They can handle higher currents and are used per example for rectification in power supplies. Power diodes are larger and typically in heavy plastic or metal bodies.
Zener diodes have a quite precise breakdown voltage. Zener diodes are available with a large number of different breakdown voltages. You can use a reverse-biased Zener diode in series with a current-limiting resistor (acting like a constant current source) to regulate a voltage to the Zener (breakdown) voltage.
Light-emitting diodes are perhaps the best known diodes. LED's emit light (visible or otherwise) when forward-biased. The semiconductor material and the exact impurities used to create the p-n-junction determine the wavelength of the light (color). This also determines the forward voltage. This can vary from 1,6 V (red) to 4 V (white). The breakdown voltage of LED's is not very high, so pay attention if using LED's in AC circuits. Brightness of LED's can easily be changed with a PWM. High-power LED's (for illumination) are best driven with a current source circuit to achieve correct current regulation (see LED circuit).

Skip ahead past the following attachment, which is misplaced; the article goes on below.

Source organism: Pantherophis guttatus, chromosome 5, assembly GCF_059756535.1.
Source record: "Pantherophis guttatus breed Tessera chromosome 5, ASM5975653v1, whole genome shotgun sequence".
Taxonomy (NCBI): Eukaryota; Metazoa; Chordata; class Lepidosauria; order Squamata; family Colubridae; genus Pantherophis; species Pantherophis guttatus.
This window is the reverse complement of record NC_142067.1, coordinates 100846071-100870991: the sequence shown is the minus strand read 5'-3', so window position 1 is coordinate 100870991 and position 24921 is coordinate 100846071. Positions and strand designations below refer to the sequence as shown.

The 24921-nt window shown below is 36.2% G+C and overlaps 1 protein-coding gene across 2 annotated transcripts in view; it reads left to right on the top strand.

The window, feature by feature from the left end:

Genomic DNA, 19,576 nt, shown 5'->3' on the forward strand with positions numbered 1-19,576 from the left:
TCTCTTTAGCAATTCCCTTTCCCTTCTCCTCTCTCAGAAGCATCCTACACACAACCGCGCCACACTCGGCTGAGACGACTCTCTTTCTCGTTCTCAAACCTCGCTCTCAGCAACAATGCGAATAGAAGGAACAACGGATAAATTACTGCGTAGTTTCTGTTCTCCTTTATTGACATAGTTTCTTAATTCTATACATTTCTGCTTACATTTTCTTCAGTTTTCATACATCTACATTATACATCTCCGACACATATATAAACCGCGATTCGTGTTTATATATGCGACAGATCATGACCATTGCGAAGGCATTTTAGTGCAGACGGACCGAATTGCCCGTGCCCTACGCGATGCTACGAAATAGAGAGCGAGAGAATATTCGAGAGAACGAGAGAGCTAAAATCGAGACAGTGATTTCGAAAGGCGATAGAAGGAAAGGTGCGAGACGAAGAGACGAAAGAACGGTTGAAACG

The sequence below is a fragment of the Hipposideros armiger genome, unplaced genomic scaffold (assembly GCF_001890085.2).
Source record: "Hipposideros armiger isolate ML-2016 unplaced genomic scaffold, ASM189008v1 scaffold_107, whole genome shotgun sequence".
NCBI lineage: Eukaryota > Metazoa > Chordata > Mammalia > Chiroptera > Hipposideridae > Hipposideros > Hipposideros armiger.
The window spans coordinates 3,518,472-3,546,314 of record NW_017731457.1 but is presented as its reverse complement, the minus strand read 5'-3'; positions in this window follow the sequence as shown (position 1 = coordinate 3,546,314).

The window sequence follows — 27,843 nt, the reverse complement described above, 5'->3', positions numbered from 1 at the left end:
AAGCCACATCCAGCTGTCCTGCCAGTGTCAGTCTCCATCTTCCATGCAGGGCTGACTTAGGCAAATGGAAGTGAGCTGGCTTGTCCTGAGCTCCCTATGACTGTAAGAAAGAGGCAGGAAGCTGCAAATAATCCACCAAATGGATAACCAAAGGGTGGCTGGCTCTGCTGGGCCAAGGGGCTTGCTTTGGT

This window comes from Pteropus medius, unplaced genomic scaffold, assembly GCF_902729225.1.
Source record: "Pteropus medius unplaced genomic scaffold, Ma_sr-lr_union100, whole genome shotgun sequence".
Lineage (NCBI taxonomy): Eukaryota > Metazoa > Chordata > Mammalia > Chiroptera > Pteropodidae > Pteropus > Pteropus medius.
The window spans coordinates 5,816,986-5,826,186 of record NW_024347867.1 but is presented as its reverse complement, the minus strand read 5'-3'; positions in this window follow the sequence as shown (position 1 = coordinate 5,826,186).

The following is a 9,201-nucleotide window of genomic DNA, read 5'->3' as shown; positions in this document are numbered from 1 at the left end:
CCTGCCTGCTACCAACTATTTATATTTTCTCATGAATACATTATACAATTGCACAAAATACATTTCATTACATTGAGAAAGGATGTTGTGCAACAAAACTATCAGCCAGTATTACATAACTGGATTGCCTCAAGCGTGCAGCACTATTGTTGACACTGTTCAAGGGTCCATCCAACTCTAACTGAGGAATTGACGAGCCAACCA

Photodiodes will get conductive when enough photons (light) reaches the p-n-junction. The materials used to create the p-n-junction will determine at what range of the spectrum the diode is sensitive to.
The electricity available at our mains outlet is AC 230 V/50 Hz (URMS). Most electronic devices need a DC voltage from 3.3 V-24 V. Power rectification diodes in combination with transformers, capacitors and regulation circuits allow us to power electronic circuits from mains outlets.
When the power is turned off from inductors (electromagnets, solenoids, motors) they induce a reverse current that can generate a very high voltage. A diode is used to drain that current off and reduce that voltage, so the controlling circuit (typically a transistor) will not be destroyed. This is called "back EMF protection" and the used diodes "flyback diode".